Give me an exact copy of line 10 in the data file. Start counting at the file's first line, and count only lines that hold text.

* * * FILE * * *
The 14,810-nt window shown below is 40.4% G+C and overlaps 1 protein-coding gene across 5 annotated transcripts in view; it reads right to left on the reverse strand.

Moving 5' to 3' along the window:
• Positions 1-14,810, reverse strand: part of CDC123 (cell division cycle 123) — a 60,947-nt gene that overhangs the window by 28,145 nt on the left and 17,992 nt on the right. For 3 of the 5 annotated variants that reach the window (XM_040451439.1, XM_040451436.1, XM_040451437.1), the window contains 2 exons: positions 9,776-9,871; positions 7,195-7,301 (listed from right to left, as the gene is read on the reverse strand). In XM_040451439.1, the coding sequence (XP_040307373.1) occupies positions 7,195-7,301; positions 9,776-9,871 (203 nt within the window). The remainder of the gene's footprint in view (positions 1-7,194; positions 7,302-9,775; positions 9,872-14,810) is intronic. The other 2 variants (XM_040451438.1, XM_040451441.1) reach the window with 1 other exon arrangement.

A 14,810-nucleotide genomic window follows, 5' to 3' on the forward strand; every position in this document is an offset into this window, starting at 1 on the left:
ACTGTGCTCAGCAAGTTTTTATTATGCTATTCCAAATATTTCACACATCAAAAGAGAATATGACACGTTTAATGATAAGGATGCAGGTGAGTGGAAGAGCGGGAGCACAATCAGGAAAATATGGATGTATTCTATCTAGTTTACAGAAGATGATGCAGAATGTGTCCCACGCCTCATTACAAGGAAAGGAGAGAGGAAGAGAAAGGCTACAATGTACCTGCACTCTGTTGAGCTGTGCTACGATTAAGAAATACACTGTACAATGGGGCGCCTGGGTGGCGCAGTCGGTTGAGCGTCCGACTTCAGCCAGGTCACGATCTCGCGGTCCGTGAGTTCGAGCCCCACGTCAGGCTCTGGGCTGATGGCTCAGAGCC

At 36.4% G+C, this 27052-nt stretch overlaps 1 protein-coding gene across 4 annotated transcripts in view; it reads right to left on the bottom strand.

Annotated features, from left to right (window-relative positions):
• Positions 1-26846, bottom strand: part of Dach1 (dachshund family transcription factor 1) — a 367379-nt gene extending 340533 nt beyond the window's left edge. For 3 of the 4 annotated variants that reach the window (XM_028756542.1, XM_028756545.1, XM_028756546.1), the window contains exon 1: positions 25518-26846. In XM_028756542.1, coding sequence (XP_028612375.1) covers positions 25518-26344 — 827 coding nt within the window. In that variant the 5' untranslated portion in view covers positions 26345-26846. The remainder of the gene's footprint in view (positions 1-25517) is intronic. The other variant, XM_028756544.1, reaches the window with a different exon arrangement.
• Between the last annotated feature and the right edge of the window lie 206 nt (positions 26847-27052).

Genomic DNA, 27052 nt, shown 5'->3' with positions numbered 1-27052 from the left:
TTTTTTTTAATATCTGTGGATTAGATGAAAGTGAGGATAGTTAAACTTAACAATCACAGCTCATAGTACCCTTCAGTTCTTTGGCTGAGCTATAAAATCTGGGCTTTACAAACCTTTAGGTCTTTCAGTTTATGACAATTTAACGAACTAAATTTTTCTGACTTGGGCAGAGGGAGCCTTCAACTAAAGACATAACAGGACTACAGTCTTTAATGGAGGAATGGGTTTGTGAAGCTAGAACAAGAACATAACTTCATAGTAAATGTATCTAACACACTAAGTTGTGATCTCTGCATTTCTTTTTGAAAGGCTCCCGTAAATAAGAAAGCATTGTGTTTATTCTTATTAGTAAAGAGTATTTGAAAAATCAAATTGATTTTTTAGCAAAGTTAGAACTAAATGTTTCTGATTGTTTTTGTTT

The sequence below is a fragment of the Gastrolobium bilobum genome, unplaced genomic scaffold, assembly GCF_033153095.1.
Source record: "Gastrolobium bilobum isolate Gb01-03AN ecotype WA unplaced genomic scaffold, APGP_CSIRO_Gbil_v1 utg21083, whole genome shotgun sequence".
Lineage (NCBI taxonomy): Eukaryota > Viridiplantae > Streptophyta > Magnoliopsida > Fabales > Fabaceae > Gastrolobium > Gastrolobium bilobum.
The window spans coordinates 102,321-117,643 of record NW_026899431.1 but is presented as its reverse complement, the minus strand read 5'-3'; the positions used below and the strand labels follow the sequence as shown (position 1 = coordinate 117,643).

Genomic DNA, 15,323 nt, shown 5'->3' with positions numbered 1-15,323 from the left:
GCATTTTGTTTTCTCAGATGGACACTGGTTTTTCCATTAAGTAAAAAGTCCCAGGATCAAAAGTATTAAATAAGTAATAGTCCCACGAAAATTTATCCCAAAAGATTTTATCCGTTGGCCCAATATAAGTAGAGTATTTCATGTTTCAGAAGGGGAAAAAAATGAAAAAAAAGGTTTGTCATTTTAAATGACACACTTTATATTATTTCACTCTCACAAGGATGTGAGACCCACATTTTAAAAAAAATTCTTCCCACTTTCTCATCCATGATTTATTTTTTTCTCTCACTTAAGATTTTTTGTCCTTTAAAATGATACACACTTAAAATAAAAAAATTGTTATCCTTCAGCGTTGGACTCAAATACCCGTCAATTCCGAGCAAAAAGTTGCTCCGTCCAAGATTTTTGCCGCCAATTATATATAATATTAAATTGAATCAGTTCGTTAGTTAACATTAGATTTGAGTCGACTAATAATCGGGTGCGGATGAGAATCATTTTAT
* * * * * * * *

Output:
Genomic DNA, 27052 nt, shown 5'->3' with positions numbered 1-27052 from the left: